Early Detection of Glaucoma Can Save your Sight

Early detection of glaucoma

Also called the silent thief of sight, glaucoma is an eye disease that is caused by chronic insult to the optic nerve that transmits visual information from the eyes to the brain. This affects your peripheral vision extremely slowly, completely imperceptible to you. Left untreated, this condition will most likely eventually cause continual damage that will lead to total vision loss. The good news is that our doctors monitor for this condition during your yearly eye exam. If we find any early signs or risk factors for glaucoma then we will request more in depth testing to ensure our doctors can preventively protect your vision and eyes. With early treatment of glaucoma vision loss can be halted in its tracks.

An Eye Exam for Patients with Glaucoma

We have tailored an eye exam just for patients with Glaucoma. It starts out just like a typical eye exam with chart readings, a neuro screening, and a biomicroscopy exam. These preliminary tests check your overall visual system and neurological system. After these initial tests, we move on to the portion that is dedicated to Glaucoma. Here we check your threshold color vision, the filtration system of they, measure the optic nerve fiber amounts, perform an ultrasound of the eye and measure your peripheral vision to ensure there are no early signs or risk factor for Glaucoma.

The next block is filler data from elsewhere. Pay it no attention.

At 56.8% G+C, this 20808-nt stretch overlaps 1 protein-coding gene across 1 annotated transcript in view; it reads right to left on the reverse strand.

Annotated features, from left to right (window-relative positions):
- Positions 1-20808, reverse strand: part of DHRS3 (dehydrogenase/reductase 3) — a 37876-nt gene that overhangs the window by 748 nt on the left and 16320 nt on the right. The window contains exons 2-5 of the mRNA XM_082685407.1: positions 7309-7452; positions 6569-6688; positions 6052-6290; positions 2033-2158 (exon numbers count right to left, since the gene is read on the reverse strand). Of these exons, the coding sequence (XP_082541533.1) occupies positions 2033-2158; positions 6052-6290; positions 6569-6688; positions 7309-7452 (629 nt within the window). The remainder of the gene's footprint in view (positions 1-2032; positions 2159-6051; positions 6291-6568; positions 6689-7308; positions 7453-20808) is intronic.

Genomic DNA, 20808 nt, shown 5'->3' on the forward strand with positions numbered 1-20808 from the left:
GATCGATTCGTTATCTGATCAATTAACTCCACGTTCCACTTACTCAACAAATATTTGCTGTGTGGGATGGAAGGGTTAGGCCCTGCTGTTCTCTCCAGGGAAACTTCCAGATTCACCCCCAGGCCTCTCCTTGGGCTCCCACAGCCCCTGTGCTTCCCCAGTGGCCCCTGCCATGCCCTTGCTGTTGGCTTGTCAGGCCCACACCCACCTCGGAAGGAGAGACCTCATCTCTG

Finally, we do imaging of both the anterior part of the eye and the retina. Our state-of-the-art digital imaging devices are able to work through your pupil, to look at all structures of your eye, including the retina, optic nerve, and blood vessels.
Through these tests, we can better determine if you are at risk for Glaucoma so that we can preventively protect your eyesight. If we find any early warning signs, our doctors can begin building a plan to stop the progression of the condition.

Factors for Glaucoma

Glaucoma can effect people of all ages, but is most prevalent in aging eyes. There are a number of other factors that contribute to a higher risk of developing this disease:

  • Being over 40 years old

  • Diabetes

  • High eye pressure

  • Decrease optic nerve fibers

  • Family history of glaucoma

  • Cardiovascular disease

  • Thin corneal architecture

  • Steroid use

  • Eye trauma or injury

  • High blood pressure

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